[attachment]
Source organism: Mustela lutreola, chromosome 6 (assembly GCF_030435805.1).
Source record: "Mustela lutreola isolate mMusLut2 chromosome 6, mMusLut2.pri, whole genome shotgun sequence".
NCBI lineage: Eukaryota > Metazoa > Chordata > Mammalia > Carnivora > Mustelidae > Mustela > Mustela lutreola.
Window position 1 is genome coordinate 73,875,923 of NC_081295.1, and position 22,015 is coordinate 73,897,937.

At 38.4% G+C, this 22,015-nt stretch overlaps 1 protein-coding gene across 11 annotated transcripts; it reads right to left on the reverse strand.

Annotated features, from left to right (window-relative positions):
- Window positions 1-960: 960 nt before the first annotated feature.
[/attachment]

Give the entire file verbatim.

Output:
Source organism: Mustela lutreola, chromosome 6 (assembly GCF_030435805.1).
Source record: "Mustela lutreola isolate mMusLut2 chromosome 6, mMusLut2.pri, whole genome shotgun sequence".
NCBI lineage: Eukaryota > Metazoa > Chordata > Mammalia > Carnivora > Mustelidae > Mustela > Mustela lutreola.
Window position 1 is genome coordinate 73,875,923 of NC_081295.1, and position 22,015 is coordinate 73,897,937.

At 38.4% G+C, this 22,015-nt stretch overlaps 1 protein-coding gene across 11 annotated transcripts; it reads right to left on the reverse strand.

Annotated features, from left to right (window-relative positions):
- Window positions 1-960: 960 nt before the first annotated feature.